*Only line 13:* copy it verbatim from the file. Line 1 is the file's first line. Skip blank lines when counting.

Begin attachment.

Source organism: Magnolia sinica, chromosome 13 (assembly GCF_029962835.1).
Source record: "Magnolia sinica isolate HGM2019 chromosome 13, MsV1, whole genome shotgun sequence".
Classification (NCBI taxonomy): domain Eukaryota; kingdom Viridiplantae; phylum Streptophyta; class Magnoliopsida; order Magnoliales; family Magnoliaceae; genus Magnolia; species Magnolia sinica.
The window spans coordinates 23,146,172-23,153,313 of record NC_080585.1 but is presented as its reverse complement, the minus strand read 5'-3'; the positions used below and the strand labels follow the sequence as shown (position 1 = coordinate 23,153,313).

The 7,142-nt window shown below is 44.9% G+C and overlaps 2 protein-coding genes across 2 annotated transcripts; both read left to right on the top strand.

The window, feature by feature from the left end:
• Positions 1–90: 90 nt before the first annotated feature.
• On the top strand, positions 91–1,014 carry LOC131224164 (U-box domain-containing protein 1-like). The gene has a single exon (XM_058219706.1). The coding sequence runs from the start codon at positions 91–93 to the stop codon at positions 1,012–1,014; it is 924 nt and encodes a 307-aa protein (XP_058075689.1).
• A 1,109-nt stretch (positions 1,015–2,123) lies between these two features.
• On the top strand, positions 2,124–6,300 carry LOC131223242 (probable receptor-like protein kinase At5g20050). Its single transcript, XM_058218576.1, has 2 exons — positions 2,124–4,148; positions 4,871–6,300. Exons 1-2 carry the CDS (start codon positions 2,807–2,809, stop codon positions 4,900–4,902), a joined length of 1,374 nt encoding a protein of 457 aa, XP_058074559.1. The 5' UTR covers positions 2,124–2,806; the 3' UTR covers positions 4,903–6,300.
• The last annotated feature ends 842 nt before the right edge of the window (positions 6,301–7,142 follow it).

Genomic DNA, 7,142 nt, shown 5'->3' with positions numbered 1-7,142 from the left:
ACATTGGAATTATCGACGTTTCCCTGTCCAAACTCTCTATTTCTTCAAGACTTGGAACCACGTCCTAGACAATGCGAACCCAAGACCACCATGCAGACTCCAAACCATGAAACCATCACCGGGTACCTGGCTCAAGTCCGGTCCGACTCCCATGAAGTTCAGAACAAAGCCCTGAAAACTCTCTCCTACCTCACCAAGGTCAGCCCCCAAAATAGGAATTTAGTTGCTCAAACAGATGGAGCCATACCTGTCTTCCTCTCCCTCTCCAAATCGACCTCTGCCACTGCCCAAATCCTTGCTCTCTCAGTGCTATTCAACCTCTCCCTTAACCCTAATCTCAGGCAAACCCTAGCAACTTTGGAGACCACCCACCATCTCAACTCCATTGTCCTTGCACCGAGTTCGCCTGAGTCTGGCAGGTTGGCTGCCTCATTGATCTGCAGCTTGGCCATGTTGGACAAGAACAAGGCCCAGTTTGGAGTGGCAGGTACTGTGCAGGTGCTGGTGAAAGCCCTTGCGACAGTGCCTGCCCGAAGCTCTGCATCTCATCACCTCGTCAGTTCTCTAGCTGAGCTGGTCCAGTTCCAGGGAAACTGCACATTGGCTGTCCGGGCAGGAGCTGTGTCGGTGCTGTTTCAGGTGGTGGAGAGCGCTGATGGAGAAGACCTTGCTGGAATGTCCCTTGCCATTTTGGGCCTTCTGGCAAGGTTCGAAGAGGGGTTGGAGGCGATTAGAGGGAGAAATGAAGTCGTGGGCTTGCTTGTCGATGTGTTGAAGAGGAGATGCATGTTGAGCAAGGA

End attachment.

ACATTGGAATTATCGACGTTTCCCTGTCCAAACTCTCTATTTCTTCAAGACTTGGAACCACGTCCTAGACAATGCGAACCCAAGACCACCATGCAGACTCCAAACCATGAAACCATCACCGGGTACCTGGCTCAAGTCCGGTCCGACTCCCATGAAGTTCAGAACAAAGCCCTGAAAACTCTCTCCTACCTCACCAAGGTCAGCCCCCAAAATAGGAATTTAGTTGCTCAAACAGATGGAGCCATACCTGTCTTCCTCTCCCTCTCCAAATCGACCTCTGCCACTGCCCAAATCCTTGCTCTCTCAGTGCTATTCAACCTCTCCCTTAACCCTAATCTCAGGCAAACCCTAGCAACTTTGGAGACCACCCACCATCTCAACTCCATTGTCCTTGCACCGAGTTCGCCTGAGTCTGGCAGGTTGGCTGCCTCATTGATCTGCAGCTTGGCCATGTTGGACAAGAACAAGGCCCAGTTTGGAGTGGCAGGTACTGTGCAGGTGCTGGTGAAAGCCCTTGCGACAGTGCCTGCCCGAAGCTCTGCATCTCATCACCTCGTCAGTTCTCTAGCTGAGCTGGTCCAGTTCCAGGGAAACTGCACATTGGCTGTCCGGGCAGGAGCTGTGTCGGTGCTGTTTCAGGTGGTGGAGAGCGCTGATGGAGAAGACCTTGCTGGAATGTCCCTTGCCATTTTGGGCCTTCTGGCAAGGTTCGAAGAGGGGTTGGAGGCGATTAGAGGGAGAAATGAAGTCGTGGGCTTGCTTGTCGATGTGTTGAAGAGGAGATGCATGTTGAGCAAGGA